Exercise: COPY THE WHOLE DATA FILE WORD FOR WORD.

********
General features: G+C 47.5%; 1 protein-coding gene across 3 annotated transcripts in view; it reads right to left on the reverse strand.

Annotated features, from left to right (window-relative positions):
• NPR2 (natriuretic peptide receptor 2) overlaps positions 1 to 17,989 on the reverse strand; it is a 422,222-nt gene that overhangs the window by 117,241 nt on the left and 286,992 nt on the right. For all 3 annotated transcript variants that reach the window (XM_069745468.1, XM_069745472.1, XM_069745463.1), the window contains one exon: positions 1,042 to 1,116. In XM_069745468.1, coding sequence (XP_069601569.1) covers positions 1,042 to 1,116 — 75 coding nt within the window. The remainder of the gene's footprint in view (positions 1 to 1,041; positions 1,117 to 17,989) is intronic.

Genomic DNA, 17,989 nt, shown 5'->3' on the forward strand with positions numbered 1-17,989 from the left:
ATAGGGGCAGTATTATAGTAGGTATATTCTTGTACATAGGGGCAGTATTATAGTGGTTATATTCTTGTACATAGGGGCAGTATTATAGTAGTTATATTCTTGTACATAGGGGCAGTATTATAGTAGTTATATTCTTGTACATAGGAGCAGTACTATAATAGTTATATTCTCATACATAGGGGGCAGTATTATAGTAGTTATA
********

General features: G+C 47.5%; 1 protein-coding gene across 3 annotated transcripts in view; it reads right to left on the reverse strand.

Annotated features, from left to right (window-relative positions):
• NPR2 (natriuretic peptide receptor 2) overlaps positions 1 to 17,989 on the reverse strand; it is a 422,222-nt gene that overhangs the window by 117,241 nt on the left and 286,992 nt on the right. For all 3 annotated transcript variants that reach the window (XM_069745468.1, XM_069745472.1, XM_069745463.1), the window contains one exon: positions 1,042 to 1,116. In XM_069745468.1, coding sequence (XP_069601569.1) covers positions 1,042 to 1,116 — 75 coding nt within the window. The remainder of the gene's footprint in view (positions 1 to 1,041; positions 1,117 to 17,989) is intronic.

Genomic DNA, 17,989 nt, shown 5'->3' on the forward strand with positions numbered 1-17,989 from the left:
ATAGGGGCAGTATTATAGTAGGTATATTCTTGTACATAGGGGCAGTATTATAGTGGTTATATTCTTGTACATAGGGGCAGTATTATAGTAGTTATATTCTTGTACATAGGGGCAGTATTATAGTAGTTATATTCTTGTACATAGGAGCAGTACTATAATAGTTATATTCTCATACATAGGGGGCAGTATTATAGTAGTTATA